Armour: This year in baseball, 1969

From SABR member Mark Armour at The National Pastime Museum on April 19, 2016:

“Baseball reminds me of a guy with an ice pick in his inner ear. His equilibrium is shot. He walks like a punch-drunk pug. Any minute you expect him to fall on his face. And when baseball finally does fall, do not weep. Just throw some dirt over the body. Take the dirt from the pitcher’s mound. That’ll be appropriate. Pitching is the name of the guy who stuck the ice pick in baseball’s ear. Though the pitchers have had their accessories. Lots of them.” Arnold Hano, in the November 1968 issue of SPORT.

Hano’s view was widely held. After mistakenly enlarging the strike zone in 1963, baseball’s scoring began a steady plummet that reached ridiculous levels by 1968. How ridiculous? A full 21 percent of all Major League games were shutouts. The American League hit .230 (the Yankees managing .214). No-hitters, long shutout streaks, batters hitting below .200, pitchers with ERAs below 2.00—none of this was unusual, or special, any longer.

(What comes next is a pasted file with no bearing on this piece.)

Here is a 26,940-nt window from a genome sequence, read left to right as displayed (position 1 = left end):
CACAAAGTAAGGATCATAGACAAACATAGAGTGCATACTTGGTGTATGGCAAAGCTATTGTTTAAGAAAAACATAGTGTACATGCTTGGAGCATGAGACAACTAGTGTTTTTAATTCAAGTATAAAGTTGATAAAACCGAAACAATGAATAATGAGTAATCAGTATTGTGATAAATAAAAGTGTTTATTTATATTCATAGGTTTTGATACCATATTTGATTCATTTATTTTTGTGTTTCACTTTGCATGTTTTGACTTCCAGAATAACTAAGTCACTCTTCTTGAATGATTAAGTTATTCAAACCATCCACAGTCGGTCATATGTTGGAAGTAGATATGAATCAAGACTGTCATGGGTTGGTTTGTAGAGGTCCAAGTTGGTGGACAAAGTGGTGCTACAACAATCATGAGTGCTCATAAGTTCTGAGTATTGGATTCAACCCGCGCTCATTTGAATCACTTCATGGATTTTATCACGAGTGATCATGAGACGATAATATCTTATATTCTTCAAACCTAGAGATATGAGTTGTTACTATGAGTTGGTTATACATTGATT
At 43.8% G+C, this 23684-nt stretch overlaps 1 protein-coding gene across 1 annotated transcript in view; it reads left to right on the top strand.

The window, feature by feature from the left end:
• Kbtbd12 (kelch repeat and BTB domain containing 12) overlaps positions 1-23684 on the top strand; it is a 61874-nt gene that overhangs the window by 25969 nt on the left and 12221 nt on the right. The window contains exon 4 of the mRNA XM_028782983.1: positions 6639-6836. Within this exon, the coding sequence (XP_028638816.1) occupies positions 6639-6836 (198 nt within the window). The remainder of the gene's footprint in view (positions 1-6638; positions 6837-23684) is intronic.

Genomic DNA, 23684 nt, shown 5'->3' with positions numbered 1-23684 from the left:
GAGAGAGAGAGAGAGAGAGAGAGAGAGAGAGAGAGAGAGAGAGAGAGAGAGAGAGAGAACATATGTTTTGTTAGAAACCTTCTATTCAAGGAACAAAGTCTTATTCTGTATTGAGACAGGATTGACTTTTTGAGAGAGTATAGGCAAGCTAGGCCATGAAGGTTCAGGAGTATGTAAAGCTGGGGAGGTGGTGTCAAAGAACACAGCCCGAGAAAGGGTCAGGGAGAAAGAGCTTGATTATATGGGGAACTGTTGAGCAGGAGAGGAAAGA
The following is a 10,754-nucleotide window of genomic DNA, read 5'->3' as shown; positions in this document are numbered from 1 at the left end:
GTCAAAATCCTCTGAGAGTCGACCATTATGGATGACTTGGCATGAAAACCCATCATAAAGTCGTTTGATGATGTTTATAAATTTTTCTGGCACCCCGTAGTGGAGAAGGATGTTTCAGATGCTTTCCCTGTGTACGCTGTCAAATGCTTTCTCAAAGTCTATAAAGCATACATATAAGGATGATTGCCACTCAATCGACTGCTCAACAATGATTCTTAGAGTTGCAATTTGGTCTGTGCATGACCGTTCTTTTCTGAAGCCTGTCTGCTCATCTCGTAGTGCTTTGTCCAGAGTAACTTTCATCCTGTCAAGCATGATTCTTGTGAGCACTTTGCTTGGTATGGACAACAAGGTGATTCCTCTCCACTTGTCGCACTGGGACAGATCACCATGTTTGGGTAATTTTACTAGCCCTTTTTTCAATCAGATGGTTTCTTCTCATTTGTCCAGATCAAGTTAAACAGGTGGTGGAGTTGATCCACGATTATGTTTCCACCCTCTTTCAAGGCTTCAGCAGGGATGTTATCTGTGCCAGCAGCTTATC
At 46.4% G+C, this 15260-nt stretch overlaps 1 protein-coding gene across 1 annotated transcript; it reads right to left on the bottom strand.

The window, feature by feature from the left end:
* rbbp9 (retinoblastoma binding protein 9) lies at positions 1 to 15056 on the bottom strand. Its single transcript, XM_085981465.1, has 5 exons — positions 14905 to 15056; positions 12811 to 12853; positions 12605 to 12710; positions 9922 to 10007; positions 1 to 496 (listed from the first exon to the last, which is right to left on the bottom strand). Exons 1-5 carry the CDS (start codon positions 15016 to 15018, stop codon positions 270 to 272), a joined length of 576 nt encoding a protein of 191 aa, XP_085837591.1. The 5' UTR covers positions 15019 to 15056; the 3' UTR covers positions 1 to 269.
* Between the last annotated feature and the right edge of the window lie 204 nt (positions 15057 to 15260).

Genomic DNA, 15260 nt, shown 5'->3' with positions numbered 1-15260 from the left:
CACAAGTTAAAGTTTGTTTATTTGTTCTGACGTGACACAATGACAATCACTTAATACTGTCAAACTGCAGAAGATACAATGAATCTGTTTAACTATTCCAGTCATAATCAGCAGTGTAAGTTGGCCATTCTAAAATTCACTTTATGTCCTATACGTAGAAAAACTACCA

Making things worse, in the hearts of most young people baseball had clearly fallen behind football, which was seen as more exciting and hip than the boring sport of their fathers and grandfathers. The average attendance at a big league game in 1968 was 14,217, down 11 percent since 1960, and several teams had either recently moved or were threatening to. “The majors are caught in a kind of pincer movement,” wrote Shirley Povich, “comprised of its own aspects of boredom on the one hand, and the challenges of pro football, with all its thunk, on the other.” In December 1968, the owners fired their beleaguered commissioner, William Eckert, and a few months later replaced him, on an interim basis, with Bowie Kuhn, the National League’s lawyer.

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Originally published: April 19, 2016. Last Updated: April 19, 2016.